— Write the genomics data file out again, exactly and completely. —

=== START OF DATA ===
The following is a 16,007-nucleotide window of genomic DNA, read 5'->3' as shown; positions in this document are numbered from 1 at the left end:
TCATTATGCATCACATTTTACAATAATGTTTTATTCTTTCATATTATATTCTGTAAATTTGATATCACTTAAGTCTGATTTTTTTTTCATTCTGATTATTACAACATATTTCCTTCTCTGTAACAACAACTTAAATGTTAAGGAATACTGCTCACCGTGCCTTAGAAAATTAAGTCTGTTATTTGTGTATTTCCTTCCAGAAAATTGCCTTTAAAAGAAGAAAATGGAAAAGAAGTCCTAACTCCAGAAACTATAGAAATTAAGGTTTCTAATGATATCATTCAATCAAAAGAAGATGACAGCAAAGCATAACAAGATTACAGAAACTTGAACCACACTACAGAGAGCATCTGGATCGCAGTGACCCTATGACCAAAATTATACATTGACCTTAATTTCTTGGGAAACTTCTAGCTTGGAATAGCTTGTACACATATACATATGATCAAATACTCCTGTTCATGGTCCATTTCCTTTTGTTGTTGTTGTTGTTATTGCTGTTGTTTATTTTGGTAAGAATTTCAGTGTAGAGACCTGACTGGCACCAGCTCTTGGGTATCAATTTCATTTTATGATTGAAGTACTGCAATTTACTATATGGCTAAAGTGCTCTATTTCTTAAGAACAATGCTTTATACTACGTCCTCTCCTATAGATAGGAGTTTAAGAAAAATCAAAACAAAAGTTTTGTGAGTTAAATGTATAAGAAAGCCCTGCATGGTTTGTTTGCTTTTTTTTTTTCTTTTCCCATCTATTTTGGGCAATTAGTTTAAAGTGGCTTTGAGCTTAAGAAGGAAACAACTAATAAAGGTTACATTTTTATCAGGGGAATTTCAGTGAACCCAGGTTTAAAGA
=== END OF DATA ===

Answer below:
The following is a 16,007-nucleotide window of genomic DNA, read 5'->3' as shown; positions in this document are numbered from 1 at the left end:
TCATTATGCATCACATTTTACAATAATGTTTTATTCTTTCATATTATATTCTGTAAATTTGATATCACTTAAGTCTGATTTTTTTTTCATTCTGATTATTACAACATATTTCCTTCTCTGTAACAACAACTTAAATGTTAAGGAATACTGCTCACCGTGCCTTAGAAAATTAAGTCTGTTATTTGTGTATTTCCTTCCAGAAAATTGCCTTTAAAAGAAGAAAATGGAAAAGAAGTCCTAACTCCAGAAACTATAGAAATTAAGGTTTCTAATGATATCATTCAATCAAAAGAAGATGACAGCAAAGCATAACAAGATTACAGAAACTTGAACCACACTACAGAGAGCATCTGGATCGCAGTGACCCTATGACCAAAATTATACATTGACCTTAATTTCTTGGGAAACTTCTAGCTTGGAATAGCTTGTACACATATACATATGATCAAATACTCCTGTTCATGGTCCATTTCCTTTTGTTGTTGTTGTTGTTATTGCTGTTGTTTATTTTGGTAAGAATTTCAGTGTAGAGACCTGACTGGCACCAGCTCTTGGGTATCAATTTCATTTTATGATTGAAGTACTGCAATTTACTATATGGCTAAAGTGCTCTATTTCTTAAGAACAATGCTTTATACTACGTCCTCTCCTATAGATAGGAGTTTAAGAAAAATCAAAACAAAAGTTTTGTGAGTTAAATGTATAAGAAAGCCCTGCATGGTTTGTTTGCTTTTTTTTTTTCTTTTCCCATCTATTTTGGGCAATTAGTTTAAAGTGGCTTTGAGCTTAAGAAGGAAACAACTAATAAAGGTTACATTTTTATCAGGGGAATTTCAGTGAACCCAGGTTTAAAGA